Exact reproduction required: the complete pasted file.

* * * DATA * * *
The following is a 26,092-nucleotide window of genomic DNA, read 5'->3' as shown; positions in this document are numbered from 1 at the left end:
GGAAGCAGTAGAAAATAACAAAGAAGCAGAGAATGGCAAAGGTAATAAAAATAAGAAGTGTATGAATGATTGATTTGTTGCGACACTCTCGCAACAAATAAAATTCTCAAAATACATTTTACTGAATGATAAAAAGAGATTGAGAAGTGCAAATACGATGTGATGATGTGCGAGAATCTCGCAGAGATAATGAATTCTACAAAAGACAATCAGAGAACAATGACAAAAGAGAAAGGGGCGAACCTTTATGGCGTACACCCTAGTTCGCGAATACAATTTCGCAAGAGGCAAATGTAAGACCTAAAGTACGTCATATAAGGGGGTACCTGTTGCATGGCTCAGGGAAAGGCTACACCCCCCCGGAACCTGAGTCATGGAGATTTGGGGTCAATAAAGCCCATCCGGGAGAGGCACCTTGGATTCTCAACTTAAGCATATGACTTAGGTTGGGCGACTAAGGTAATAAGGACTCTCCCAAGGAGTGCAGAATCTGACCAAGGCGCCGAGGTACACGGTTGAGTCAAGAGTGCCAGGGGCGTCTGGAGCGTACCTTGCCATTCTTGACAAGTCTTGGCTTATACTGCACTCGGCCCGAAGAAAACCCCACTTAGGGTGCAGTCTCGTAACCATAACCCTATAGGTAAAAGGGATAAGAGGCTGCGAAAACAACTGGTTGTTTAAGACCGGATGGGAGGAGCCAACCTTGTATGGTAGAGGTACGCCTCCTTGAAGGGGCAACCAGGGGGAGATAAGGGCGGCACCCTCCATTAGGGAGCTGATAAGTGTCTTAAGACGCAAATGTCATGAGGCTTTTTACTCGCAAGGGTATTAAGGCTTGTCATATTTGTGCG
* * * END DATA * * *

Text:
The following is a 26,092-nucleotide window of genomic DNA, read 5'->3' as shown; positions in this document are numbered from 1 at the left end:
GGAAGCAGTAGAAAATAACAAAGAAGCAGAGAATGGCAAAGGTAATAAAAATAAGAAGTGTATGAATGATTGATTTGTTGCGACACTCTCGCAACAAATAAAATTCTCAAAATACATTTTACTGAATGATAAAAAGAGATTGAGAAGTGCAAATACGATGTGATGATGTGCGAGAATCTCGCAGAGATAATGAATTCTACAAAAGACAATCAGAGAACAATGACAAAAGAGAAAGGGGCGAACCTTTATGGCGTACACCCTAGTTCGCGAATACAATTTCGCAAGAGGCAAATGTAAGACCTAAAGTACGTCATATAAGGGGGTACCTGTTGCATGGCTCAGGGAAAGGCTACACCCCCCCGGAACCTGAGTCATGGAGATTTGGGGTCAATAAAGCCCATCCGGGAGAGGCACCTTGGATTCTCAACTTAAGCATATGACTTAGGTTGGGCGACTAAGGTAATAAGGACTCTCCCAAGGAGTGCAGAATCTGACCAAGGCGCCGAGGTACACGGTTGAGTCAAGAGTGCCAGGGGCGTCTGGAGCGTACCTTGCCATTCTTGACAAGTCTTGGCTTATACTGCACTCGGCCCGAAGAAAACCCCACTTAGGGTGCAGTCTCGTAACCATAACCCTATAGGTAAAAGGGATAAGAGGCTGCGAAAACAACTGGTTGTTTAAGACCGGATGGGAGGAGCCAACCTTGTATGGTAGAGGTACGCCTCCTTGAAGGGGCAACCAGGGGGAGATAAGGGCGGCACCCTCCATTAGGGAGCTGATAAGTGTCTTAAGACGCAAATGTCATGAGGCTTTTTACTCGCAAGGGTATTAAGGCTTGTCATATTTGTGCG